Due to limited sequence information and lack of expression data (to confirm the exon–intron boundaries as well as the functionality of these sequences), it is not possible at this time to address specific questions concerned with the mechanisms associated with the evolution of this gene family (which is also outside the scope of this report). Nevertheless, several suggestions can be made. 1) The fact that the similarity among regA-like paralogs is restricted to the SAND-like domain is consistent with partial duplication events. 2) As some of the exons in the C. reinhardtii regA-like sequences and all exons in the V. carteri regA are symmetrical (fig. 1B), exon shuffling can also be invoked in some cases (Patthy 1987). 3) However, as no hits were found when the unique exons were blasted against the available genome sequences of C. reinhardtii and V. carteri, recruitment of neighborhood sequences is likely to have also been involved in the evolution of at least some of the current exons. In this context, it is noteworthy that a recent analysis of the pathways leading to the formation of novel genes via duplication in the nematode Caenorhabditis elegans found that partial duplications in conjunction with recruitment of neighborhood sequences exceeded chimeric duplications and argued for a major role that these processes play in creating structurally novel genes from extant genomic material (which can lead to immediate acquisition of novel adaptive functions) (Katju and Lynch 2006). 4) The regA locus exhibits stage-specific hypermutability in response to agents that cause error-prone recombination/repair (Kirk et al. 1987), and Reg mutants can also be easily induced by the transposition of Jordan—a V. carteri mobile element stimulated by several types of stress (Miller et al. 1993; Kirk et al. 1999). Transposable elements are known to promote gene rearrangements (inversions, translocations, insertions, and duplications), and several families of retrotransposon and transposon sequences have been described in V. carteri (e.g., Miller et al. 1993; Duncan et al. 2002).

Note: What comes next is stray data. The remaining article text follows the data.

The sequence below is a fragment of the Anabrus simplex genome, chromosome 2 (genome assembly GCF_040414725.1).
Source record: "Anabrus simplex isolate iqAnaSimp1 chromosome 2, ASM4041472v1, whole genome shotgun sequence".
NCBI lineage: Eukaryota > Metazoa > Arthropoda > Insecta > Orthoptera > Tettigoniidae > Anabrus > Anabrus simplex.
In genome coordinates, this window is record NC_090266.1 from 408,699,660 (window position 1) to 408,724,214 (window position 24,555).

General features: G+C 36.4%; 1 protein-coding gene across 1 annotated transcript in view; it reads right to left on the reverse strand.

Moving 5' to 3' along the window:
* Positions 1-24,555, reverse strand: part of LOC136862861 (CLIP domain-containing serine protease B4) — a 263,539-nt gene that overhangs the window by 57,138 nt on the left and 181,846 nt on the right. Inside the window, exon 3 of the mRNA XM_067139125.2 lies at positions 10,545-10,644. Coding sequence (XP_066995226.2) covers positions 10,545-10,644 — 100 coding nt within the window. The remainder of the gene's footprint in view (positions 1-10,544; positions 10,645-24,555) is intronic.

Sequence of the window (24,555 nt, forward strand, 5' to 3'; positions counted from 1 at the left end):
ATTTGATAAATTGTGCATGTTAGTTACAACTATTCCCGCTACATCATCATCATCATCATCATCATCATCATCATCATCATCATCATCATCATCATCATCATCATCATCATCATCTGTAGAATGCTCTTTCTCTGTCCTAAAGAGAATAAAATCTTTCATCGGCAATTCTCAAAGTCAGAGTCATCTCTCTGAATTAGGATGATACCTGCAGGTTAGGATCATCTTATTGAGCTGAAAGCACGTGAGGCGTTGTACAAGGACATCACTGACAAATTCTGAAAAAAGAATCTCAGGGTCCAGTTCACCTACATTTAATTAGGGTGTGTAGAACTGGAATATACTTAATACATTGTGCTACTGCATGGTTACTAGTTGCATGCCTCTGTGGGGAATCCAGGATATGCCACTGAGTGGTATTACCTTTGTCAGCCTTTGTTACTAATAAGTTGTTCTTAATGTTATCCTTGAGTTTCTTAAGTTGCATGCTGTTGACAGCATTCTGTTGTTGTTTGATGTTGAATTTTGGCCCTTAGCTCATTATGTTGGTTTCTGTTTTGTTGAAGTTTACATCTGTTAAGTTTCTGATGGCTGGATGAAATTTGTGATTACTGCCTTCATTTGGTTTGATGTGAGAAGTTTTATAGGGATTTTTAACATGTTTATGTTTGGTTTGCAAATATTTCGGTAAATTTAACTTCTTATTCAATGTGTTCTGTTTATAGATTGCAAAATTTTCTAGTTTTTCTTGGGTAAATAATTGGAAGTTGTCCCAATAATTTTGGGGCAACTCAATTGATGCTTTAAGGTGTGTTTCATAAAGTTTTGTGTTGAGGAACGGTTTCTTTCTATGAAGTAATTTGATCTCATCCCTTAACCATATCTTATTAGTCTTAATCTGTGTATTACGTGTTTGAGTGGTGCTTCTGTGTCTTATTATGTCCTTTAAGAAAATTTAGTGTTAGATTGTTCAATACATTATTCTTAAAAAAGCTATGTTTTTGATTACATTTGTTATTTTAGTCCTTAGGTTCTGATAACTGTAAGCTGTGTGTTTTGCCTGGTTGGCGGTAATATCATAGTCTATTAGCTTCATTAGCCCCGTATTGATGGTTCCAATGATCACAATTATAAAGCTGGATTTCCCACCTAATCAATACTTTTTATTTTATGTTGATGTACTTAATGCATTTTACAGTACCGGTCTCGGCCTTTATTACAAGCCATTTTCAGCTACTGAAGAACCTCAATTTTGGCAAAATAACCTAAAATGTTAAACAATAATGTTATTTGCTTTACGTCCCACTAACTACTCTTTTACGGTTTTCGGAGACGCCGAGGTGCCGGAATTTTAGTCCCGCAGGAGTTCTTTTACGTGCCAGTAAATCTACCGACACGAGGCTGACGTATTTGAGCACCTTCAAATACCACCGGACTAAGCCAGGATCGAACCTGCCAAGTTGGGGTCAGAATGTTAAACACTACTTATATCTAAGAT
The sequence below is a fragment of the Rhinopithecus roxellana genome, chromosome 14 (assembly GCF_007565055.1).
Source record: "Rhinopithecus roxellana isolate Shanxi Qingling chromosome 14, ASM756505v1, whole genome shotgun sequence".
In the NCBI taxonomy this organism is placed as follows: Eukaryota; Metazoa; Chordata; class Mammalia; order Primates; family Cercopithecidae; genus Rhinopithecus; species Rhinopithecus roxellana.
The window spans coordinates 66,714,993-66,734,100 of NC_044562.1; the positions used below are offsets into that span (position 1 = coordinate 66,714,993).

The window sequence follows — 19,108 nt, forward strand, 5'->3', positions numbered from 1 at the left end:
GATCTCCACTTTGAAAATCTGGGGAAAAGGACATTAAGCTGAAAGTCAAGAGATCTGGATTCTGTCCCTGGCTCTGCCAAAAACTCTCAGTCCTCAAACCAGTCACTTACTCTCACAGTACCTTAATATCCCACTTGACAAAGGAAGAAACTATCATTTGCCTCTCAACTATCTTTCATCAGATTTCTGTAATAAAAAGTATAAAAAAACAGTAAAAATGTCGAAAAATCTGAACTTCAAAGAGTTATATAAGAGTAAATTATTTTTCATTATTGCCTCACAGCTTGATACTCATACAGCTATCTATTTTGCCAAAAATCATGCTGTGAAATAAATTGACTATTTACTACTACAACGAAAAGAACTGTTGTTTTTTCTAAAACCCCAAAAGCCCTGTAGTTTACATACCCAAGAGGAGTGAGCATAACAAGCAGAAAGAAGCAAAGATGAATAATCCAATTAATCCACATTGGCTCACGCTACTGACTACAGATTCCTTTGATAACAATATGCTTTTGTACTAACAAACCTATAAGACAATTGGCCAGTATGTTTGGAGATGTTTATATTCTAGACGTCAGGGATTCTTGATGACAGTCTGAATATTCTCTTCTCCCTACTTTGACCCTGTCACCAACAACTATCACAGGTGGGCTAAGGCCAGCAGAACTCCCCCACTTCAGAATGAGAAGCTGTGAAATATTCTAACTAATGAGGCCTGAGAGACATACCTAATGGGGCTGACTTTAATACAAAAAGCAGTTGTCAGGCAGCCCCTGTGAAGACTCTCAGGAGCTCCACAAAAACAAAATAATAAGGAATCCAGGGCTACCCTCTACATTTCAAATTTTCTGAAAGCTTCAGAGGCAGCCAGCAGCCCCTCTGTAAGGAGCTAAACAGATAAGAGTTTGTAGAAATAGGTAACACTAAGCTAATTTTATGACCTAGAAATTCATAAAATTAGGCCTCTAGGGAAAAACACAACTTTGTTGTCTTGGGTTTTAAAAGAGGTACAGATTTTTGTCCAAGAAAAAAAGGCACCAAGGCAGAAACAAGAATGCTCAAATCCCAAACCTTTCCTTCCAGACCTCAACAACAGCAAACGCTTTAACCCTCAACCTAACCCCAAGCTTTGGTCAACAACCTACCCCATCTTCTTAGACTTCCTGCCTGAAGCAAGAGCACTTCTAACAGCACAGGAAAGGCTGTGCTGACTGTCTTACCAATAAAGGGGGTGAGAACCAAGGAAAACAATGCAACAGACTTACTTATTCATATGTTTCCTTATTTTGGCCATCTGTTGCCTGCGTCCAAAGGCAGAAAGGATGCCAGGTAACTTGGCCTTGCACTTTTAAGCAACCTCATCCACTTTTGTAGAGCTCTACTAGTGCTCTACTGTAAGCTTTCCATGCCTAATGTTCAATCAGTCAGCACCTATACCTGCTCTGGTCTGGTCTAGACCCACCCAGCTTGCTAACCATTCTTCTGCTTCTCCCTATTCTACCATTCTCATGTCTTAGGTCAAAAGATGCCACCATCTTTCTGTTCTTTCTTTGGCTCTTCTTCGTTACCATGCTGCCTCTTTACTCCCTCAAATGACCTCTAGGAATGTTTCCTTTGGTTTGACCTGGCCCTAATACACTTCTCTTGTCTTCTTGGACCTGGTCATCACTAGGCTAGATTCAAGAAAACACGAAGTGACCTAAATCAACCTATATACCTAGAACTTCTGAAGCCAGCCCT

Thus, it is possible that some of the rearrangements associated with the evolution of regA-like sequences in the lineage leading to V. carteri have been transposon mediated. To determine which C. reinhardtii regA-like sequence is most closely related to the V. carteri regA, we performed phylogenetic analyses using the SAND-like domain. Both Bayesian (fig. 1C) as well as maximum likelihood and parsimony (not shown) analyses indicate Crsc13 as being the C. reinhardtii RegA-like sequence most closely related to the V. carteri RegA/RlsA clade. This is also consistent with these 3 sequences sharing a splice junction in their SAND-like domain (fig. 1B); note that the other 2 introns present in the V. carteri regA translated region, and missing in Crsc13, contain cell-type regulatory elements (Stark et al. 2001). A close relationship between Crsc13 and V. carteri RegA is further indicated by the fact that amino acid similarity extends outside the SAND-like domain (fig. 1E). Notably, the V. carteri RegA and RlsA sequences are more closely related to each other than either is to any of the C. reinhardtii RegA-like sequences (fig. 1C) , suggesting that V. carteri regA and rlsA are the result of a duplication event that took place in the lineage leading to V. carteri. This is supported by the fact that while no 2 of the C. reinhardtii regA-like sequences are located on the same scaffold, the V. carteri regA and rlsA sequences are adjacent (separated by a ca. 1.3-kb intergenic region; GenBank accession number: AF106962).